Author: Fred Lucas
Some veterans organizations don’t think a bill President Donald Trump signed Wednesday expanding private care options for veterans goes far enough.
“The veterans have poured out their sweat and blood and tears for this country for so long,” @POTUS says.
Trump seemed to agree, which is why he said more announcements are coming next week regarding veteran care.
“There is still much work to do. We will fight each and every day to deliver the long-awaited reforms our veterans deserve and to protect those who have so courageously protected each and every one of us,” Trump said in the Roosevelt Room Wednesday after signing the Veterans Choice Program Extension Act.
The bill allows veterans to get private health care treatment outside the Department of Veterans Affairs system, but it will still be paid for by the VA.
Trump said he and Veterans Affairs Secretary David Shulkin will announce more steps to improve veterans’ health care at a press conference on April 27. The press conference, highlighting one of his key issues, comes near Trump’s 100-day mark since taking office.
“We’re going to have a news conference with David and some others to tell you about all of the tremendous things that are happening at the VA, what we’ve done in terms of progress and achievement,” Trump said.
Trump made improving health care for veterans a major theme during his 2016 presidential campaign.
Trump’s signing extends a law that was about to sunset, put in place as an emergency response to the VA waiting list scandal that first came to light in 2013, when veterans were often denied care, and in some cases even died.
“The veterans have poured out their sweat and blood and tears for this country for so long and it’s time that they are recognized and it’s time that we now take care of them and take care of them properly,” Trump said.
Trump noted the legislation allows veterans to see “the doctor of their choice” without being required to travel a long distanced to receive care.
“It’s not going to happen anymore,” Trump said.
This is only a good first step, said Mark Lucas, the executive director of Concerned Veterans for America, who attended the signing ceremony.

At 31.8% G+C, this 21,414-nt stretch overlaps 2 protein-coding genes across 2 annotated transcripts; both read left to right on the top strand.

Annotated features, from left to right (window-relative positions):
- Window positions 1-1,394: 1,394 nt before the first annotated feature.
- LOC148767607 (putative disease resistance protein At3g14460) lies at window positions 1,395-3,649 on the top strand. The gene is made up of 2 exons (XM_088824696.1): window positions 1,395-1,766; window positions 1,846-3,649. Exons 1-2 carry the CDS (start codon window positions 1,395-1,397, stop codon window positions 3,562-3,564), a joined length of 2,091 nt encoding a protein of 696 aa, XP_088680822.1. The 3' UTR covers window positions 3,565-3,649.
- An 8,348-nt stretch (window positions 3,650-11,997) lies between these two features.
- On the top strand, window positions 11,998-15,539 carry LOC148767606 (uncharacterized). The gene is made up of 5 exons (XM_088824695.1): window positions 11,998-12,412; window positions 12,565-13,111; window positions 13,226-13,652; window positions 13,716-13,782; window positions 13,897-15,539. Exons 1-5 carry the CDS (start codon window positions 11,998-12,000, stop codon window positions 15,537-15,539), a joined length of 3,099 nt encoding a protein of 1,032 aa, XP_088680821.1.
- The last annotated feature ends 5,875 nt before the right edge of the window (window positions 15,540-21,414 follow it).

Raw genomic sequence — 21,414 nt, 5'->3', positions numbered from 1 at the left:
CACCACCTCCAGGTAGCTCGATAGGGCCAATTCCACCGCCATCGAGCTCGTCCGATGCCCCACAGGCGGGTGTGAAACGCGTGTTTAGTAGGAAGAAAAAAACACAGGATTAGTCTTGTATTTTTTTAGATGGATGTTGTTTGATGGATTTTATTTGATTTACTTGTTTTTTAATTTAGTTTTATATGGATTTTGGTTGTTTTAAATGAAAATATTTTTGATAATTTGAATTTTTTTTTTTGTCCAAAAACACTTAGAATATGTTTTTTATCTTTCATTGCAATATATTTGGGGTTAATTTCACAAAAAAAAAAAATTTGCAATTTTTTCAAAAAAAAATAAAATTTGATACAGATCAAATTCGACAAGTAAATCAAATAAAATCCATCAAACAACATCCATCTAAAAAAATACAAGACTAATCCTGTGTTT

“The Choice Program was passed as a quick fix to the wait list manipulation scandal that broke three years ago, and while it’s helped, too many veterans still are forced to seek care at failing VA facilities,” Lucas said in a public statement. “Congress now has some time to work with Secretary Shulkin on broader, more permanent choice reforms that will truly put the veteran at the center of their health care and remove VA bureaucrats as the middlemen.”
The Choice Program was initially created by the Veterans Access, Choice, and Accountability Act of 2014. It provided the VA an additional $ 10 billion in emergency funding to expand veterans’ access to care, but came with a three-year sunset clause. That meant the VA had to either use or lose the $ 1 billion remaining.
The new bill that Trump signed into law on Wednesday addressed some issues that veteran groups such as Veterans of Foreign Wars had expressed concerns about. The new law eliminates the secondary payer requirement, clarifying that VA is the payer of care, not veterans. It also makes it easier to share medical documentation with Choice Program providers, so veterans don’t have to face unnecessary delays when scheduling appointments.
Though more announcements are coming at next week’s press conference, the VA secretary didn’t want to minimize the new law.
“This is a good day for veterans,” Shulkin said at the Roosevelt Room signing ceremony. “This is a great day to celebrate not only what veterans have contributed to this country but how we are making things better for them, and by working together, we’re going to continue this progress.”
Also, attending the event were Senate Armed Services Chairman John McCain, R-Ariz., and Senate Veterans Affairs Chairman Johnny Isakson, R-Ga., as well as Florida Gov. Rick Scott and House Veterans Affairs Chairman Phil Roe, R-Tenn.
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